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Pathophysiological, genetic and gene expression features of a novel rodent model of the cardio-metabolic syndrome.

Wallis RH, Collins SC, Kaisaki PJ, Argoud K, Wilder SP, Wallace KJ, Ria M, Ktorza A, Rorsman P, Bihoreau MT, Gauguier D - PLoS ONE (2008)

Bottom Line: Complex etiology and pathogenesis of pathophysiological components of the cardio-metabolic syndrome have been demonstrated in humans and animal models.Genotype analysis of single nucleotide polymorphisms (SNPs) in strains genetically related to the GK highlights clusters of conserved and strain-specific variants in RNO1 that can assist the identification of naturally occurring variants isolated in diabetic and hypertensive strains when different phenotype selection procedures were applied.Our results emphasize the importance of rat congenic models for defining the impact of genetic variants in well-characterised QTL regions on in vivo pathophysiological features and cis-/trans- regulation of gene expression.

View Article: PubMed Central - PubMed

Affiliation: The Wellcome Trust Centre for Human Genetics, University of Oxford, Oxford, United Kingdom.

ABSTRACT

Background: Complex etiology and pathogenesis of pathophysiological components of the cardio-metabolic syndrome have been demonstrated in humans and animal models.

Methodology/principal findings: We have generated extensive physiological, genetic and genome-wide gene expression profiles in a congenic strain of the spontaneously diabetic Goto-Kakizaki (GK) rat containing a large region (110 cM, 170 Mb) of rat chromosome 1 (RNO1), which covers diabetes and obesity quantitative trait loci (QTL), introgressed onto the genetic background of the normoglycaemic Brown Norway (BN) strain. This novel disease model, which by the length of the congenic region closely mirrors the situation of a chromosome substitution strain, exhibits a wide range of abnormalities directly relevant to components of the cardio-metabolic syndrome and diabetes complications, including hyperglycaemia, hyperinsulinaemia, enhanced insulin secretion both in vivo and in vitro, insulin resistance, hypertriglyceridemia and altered pancreatic and renal histological structures. Gene transcription data in kidney, liver, skeletal muscle and white adipose tissue indicate that a disproportionately high number (43-83%) of genes differentially expressed between congenic and BN rats map to the GK genomic interval targeted in the congenic strain, which represents less than 5% of the total length of the rat genome. Genotype analysis of single nucleotide polymorphisms (SNPs) in strains genetically related to the GK highlights clusters of conserved and strain-specific variants in RNO1 that can assist the identification of naturally occurring variants isolated in diabetic and hypertensive strains when different phenotype selection procedures were applied.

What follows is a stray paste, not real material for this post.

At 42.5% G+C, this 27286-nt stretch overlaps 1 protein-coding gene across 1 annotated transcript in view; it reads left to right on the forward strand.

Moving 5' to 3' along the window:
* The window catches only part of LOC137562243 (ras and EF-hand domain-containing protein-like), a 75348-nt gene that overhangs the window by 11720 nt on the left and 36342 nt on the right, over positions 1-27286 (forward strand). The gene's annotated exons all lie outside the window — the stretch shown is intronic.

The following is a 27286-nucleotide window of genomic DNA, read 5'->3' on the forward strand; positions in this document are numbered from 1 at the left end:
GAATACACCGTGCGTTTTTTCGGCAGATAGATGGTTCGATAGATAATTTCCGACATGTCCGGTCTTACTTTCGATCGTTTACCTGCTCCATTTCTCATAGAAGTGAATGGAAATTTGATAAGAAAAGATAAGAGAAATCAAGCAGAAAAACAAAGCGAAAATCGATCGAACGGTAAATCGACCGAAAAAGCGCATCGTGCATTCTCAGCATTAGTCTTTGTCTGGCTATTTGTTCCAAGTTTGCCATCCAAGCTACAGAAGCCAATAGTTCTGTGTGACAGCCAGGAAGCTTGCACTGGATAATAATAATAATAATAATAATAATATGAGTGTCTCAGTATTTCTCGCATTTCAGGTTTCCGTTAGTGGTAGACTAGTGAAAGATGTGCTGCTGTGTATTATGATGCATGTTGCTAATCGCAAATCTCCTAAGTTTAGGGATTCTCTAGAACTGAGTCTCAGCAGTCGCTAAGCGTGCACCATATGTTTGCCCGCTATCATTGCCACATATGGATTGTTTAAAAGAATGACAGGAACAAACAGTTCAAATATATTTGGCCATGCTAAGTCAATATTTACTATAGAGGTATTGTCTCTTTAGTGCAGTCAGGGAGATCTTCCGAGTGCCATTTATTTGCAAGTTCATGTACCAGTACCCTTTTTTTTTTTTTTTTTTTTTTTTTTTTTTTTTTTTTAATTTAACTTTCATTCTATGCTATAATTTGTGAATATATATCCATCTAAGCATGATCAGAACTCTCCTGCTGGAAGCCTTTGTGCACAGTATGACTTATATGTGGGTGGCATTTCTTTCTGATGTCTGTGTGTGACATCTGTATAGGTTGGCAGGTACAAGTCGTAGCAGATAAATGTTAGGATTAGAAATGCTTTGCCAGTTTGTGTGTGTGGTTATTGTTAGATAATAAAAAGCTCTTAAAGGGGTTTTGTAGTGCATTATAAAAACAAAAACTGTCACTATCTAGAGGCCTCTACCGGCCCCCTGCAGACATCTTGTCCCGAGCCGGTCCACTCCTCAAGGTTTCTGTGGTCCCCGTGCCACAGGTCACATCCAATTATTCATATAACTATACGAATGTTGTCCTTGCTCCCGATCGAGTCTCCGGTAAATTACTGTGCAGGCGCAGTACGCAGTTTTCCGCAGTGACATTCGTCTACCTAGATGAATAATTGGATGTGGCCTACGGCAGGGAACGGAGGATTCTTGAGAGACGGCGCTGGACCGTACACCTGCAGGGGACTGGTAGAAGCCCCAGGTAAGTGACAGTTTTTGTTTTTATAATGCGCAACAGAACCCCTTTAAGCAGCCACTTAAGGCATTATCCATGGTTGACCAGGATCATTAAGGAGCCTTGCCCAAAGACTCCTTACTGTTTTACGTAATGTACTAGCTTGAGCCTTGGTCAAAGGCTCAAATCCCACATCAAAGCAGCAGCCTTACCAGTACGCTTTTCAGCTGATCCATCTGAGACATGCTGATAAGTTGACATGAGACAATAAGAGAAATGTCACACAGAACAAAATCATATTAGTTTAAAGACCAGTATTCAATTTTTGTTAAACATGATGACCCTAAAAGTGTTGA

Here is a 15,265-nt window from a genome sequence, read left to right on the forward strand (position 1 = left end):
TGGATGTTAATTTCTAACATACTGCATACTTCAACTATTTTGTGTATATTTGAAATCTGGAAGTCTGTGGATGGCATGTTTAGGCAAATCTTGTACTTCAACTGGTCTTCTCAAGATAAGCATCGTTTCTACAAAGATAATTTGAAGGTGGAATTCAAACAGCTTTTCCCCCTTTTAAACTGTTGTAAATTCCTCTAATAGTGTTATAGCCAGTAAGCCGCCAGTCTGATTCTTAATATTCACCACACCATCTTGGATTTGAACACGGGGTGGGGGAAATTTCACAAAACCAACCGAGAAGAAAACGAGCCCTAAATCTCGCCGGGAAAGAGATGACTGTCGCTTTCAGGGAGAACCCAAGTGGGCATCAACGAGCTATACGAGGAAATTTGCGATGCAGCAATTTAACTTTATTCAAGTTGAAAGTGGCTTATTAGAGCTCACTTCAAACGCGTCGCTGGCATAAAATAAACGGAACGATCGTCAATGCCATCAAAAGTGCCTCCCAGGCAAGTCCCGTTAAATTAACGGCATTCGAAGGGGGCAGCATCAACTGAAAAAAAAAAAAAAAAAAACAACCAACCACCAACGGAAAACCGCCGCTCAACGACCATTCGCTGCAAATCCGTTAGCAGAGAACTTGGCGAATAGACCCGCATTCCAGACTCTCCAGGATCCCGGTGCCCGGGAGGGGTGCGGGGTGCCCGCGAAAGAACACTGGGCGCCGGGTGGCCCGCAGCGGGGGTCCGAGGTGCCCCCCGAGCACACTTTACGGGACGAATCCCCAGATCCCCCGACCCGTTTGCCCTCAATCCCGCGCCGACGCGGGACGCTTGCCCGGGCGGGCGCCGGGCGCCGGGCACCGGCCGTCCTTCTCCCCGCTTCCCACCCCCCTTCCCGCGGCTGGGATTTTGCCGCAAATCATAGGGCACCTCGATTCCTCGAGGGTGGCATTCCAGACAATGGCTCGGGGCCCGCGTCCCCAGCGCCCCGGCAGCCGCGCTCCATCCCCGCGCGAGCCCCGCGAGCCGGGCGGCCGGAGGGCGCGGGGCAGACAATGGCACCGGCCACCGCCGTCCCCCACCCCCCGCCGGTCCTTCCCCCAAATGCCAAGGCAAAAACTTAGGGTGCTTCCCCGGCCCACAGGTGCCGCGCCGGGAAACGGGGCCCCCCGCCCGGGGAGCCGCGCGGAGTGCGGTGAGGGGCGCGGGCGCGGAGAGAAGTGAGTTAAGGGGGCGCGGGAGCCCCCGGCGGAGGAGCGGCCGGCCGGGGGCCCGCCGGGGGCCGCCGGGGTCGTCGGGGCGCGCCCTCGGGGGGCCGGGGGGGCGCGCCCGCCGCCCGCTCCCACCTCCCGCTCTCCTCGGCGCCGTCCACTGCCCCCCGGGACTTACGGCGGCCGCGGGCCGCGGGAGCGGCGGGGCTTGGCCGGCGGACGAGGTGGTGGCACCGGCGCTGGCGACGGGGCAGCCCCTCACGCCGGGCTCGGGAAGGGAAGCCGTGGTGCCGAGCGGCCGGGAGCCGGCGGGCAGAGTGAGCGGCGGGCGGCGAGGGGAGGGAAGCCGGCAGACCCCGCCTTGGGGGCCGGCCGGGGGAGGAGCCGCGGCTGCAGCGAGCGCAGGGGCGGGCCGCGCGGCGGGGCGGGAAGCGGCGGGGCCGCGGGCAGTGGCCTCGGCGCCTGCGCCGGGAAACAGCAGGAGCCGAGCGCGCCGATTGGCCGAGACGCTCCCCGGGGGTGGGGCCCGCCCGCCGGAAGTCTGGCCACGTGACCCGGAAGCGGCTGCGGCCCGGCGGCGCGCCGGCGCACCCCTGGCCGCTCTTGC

Conclusions: Our results emphasize the importance of rat congenic models for defining the impact of genetic variants in well-characterised QTL regions on in vivo pathophysiological features and cis-/trans- regulation of gene expression. The congenic strain reported here provides a novel and sustainable model for investigating the pathogenesis and genetic basis of risks factors for the cardio-metabolic syndrome.

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Related in: MedlinePlus

Follow-up measure of body weight in BN, GK and BN.GK-Nidd/gk1 congenic rats (A), and retroperitoneal fat pad (RFP) weight (B) and adiposity index (C) in 24 weeks old rats.Data are expressed as means±SEM. Number of rats tested is in parentheses. *P<0.01 significantly different between congenic and BN rats. †P<0.01 significantly different between congenic and GK rats.
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pone-0002962-g001: Follow-up measure of body weight in BN, GK and BN.GK-Nidd/gk1 congenic rats (A), and retroperitoneal fat pad (RFP) weight (B) and adiposity index (C) in 24 weeks old rats.Data are expressed as means±SEM. Number of rats tested is in parentheses. *P<0.01 significantly different between congenic and BN rats. †P<0.01 significantly different between congenic and GK rats.

Mentions: Body weight at 2 weeks was higher in congenics than in BN (Fig. 1A) (P = 4.9×10−7). At weaning (4 weeks) body weight was not statistically different between the two groups, but at 12 and 24 weeks, congenic rats were significantly heavier than BN controls (P = 3.2×10−7 and 3.8×10−6, respectively). Congenic rats were heavier than GK until weaning. At 12 and 24 weeks, GK rats were significantly heavier than congenics. RFP weight was significantly higher in congenics than in BN rats (Fig. 1B). As a consequence adiposity index was increased in congenics when compared to BN (Fig. 1C), but this effect was statistically significant (P = 3.3×10−4) in females only (data not shown). Both RFP weight and adiposity index were significantly lower in congenics than in GK rats. Overall these data indicate that GK genetic variants in the congenics account for a proportion of the phenotypic differences between GK and BN rats.